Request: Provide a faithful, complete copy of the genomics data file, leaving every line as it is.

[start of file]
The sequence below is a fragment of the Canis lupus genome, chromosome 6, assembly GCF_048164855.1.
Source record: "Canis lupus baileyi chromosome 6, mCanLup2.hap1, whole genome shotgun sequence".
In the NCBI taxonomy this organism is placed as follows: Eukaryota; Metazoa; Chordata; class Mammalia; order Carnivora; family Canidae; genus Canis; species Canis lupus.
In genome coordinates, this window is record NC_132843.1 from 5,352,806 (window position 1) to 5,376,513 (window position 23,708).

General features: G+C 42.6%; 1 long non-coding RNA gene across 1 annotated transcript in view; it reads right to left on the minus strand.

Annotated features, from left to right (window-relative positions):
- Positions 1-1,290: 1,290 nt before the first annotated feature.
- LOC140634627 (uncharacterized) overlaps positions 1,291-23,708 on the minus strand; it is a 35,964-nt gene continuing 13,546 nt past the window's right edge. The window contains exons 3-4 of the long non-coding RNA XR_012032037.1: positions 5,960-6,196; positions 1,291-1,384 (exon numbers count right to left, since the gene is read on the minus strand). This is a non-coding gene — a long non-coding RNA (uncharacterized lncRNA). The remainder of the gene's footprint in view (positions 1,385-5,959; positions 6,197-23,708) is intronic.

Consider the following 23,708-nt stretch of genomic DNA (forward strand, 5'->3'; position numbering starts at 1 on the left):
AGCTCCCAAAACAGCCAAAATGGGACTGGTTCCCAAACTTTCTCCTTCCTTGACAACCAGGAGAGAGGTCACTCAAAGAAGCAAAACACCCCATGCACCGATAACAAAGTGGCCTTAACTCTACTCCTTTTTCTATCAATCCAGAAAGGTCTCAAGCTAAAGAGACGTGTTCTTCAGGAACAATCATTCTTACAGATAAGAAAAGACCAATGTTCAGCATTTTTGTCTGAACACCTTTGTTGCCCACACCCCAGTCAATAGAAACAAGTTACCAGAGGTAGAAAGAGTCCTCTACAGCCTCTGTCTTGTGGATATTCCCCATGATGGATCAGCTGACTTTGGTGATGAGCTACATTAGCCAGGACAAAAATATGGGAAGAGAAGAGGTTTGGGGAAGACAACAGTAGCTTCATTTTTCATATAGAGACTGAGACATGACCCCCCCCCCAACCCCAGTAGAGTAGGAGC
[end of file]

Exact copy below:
The sequence below is a fragment of the Canis lupus genome, chromosome 6, assembly GCF_048164855.1.
Source record: "Canis lupus baileyi chromosome 6, mCanLup2.hap1, whole genome shotgun sequence".
In the NCBI taxonomy this organism is placed as follows: Eukaryota; Metazoa; Chordata; class Mammalia; order Carnivora; family Canidae; genus Canis; species Canis lupus.
In genome coordinates, this window is record NC_132843.1 from 5,352,806 (window position 1) to 5,376,513 (window position 23,708).

General features: G+C 42.6%; 1 long non-coding RNA gene across 1 annotated transcript in view; it reads right to left on the minus strand.

Annotated features, from left to right (window-relative positions):
- Positions 1-1,290: 1,290 nt before the first annotated feature.
- LOC140634627 (uncharacterized) overlaps positions 1,291-23,708 on the minus strand; it is a 35,964-nt gene continuing 13,546 nt past the window's right edge. The window contains exons 3-4 of the long non-coding RNA XR_012032037.1: positions 5,960-6,196; positions 1,291-1,384 (exon numbers count right to left, since the gene is read on the minus strand). This is a non-coding gene — a long non-coding RNA (uncharacterized lncRNA). The remainder of the gene's footprint in view (positions 1,385-5,959; positions 6,197-23,708) is intronic.

Consider the following 23,708-nt stretch of genomic DNA (forward strand, 5'->3'; position numbering starts at 1 on the left):
AGCTCCCAAAACAGCCAAAATGGGACTGGTTCCCAAACTTTCTCCTTCCTTGACAACCAGGAGAGAGGTCACTCAAAGAAGCAAAACACCCCATGCACCGATAACAAAGTGGCCTTAACTCTACTCCTTTTTCTATCAATCCAGAAAGGTCTCAAGCTAAAGAGACGTGTTCTTCAGGAACAATCATTCTTACAGATAAGAAAAGACCAATGTTCAGCATTTTTGTCTGAACACCTTTGTTGCCCACACCCCAGTCAATAGAAACAAGTTACCAGAGGTAGAAAGAGTCCTCTACAGCCTCTGTCTTGTGGATATTCCCCATGATGGATCAGCTGACTTTGGTGATGAGCTACATTAGCCAGGACAAAAATATGGGAAGAGAAGAGGTTTGGGGAAGACAACAGTAGCTTCATTTTTCATATAGAGACTGAGACATGACCCCCCCCCCAACCCCAGTAGAGTAGGAGC